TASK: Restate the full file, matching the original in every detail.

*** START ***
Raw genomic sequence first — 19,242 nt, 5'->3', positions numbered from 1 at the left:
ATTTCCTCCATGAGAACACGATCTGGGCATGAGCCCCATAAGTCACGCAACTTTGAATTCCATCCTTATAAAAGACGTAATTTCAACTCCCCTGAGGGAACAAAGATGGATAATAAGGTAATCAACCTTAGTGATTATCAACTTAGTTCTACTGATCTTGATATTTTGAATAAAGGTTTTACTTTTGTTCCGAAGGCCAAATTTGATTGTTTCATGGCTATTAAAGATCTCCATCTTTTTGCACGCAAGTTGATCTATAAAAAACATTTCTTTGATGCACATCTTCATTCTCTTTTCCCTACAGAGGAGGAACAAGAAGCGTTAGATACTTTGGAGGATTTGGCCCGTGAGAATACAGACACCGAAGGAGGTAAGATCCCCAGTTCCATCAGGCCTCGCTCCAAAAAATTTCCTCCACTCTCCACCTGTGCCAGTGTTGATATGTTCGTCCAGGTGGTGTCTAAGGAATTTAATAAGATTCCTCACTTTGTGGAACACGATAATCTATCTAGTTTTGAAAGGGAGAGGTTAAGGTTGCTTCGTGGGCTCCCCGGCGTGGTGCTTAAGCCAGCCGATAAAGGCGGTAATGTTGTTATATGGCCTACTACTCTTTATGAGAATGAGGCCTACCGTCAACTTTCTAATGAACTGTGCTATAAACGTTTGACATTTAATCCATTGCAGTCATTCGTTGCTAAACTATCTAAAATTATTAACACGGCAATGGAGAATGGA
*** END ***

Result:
Raw genomic sequence first — 19,242 nt, 5'->3', positions numbered from 1 at the left:
ATTTCCTCCATGAGAACACGATCTGGGCATGAGCCCCATAAGTCACGCAACTTTGAATTCCATCCTTATAAAAGACGTAATTTCAACTCCCCTGAGGGAACAAAGATGGATAATAAGGTAATCAACCTTAGTGATTATCAACTTAGTTCTACTGATCTTGATATTTTGAATAAAGGTTTTACTTTTGTTCCGAAGGCCAAATTTGATTGTTTCATGGCTATTAAAGATCTCCATCTTTTTGCACGCAAGTTGATCTATAAAAAACATTTCTTTGATGCACATCTTCATTCTCTTTTCCCTACAGAGGAGGAACAAGAAGCGTTAGATACTTTGGAGGATTTGGCCCGTGAGAATACAGACACCGAAGGAGGTAAGATCCCCAGTTCCATCAGGCCTCGCTCCAAAAAATTTCCTCCACTCTCCACCTGTGCCAGTGTTGATATGTTCGTCCAGGTGGTGTCTAAGGAATTTAATAAGATTCCTCACTTTGTGGAACACGATAATCTATCTAGTTTTGAAAGGGAGAGGTTAAGGTTGCTTCGTGGGCTCCCCGGCGTGGTGCTTAAGCCAGCCGATAAAGGCGGTAATGTTGTTATATGGCCTACTACTCTTTATGAGAATGAGGCCTACCGTCAACTTTCTAATGAACTGTGCTATAAACGTTTGACATTTAATCCATTGCAGTCATTCGTTGCTAAACTATCTAAAATTATTAACACGGCAATGGAGAATGGA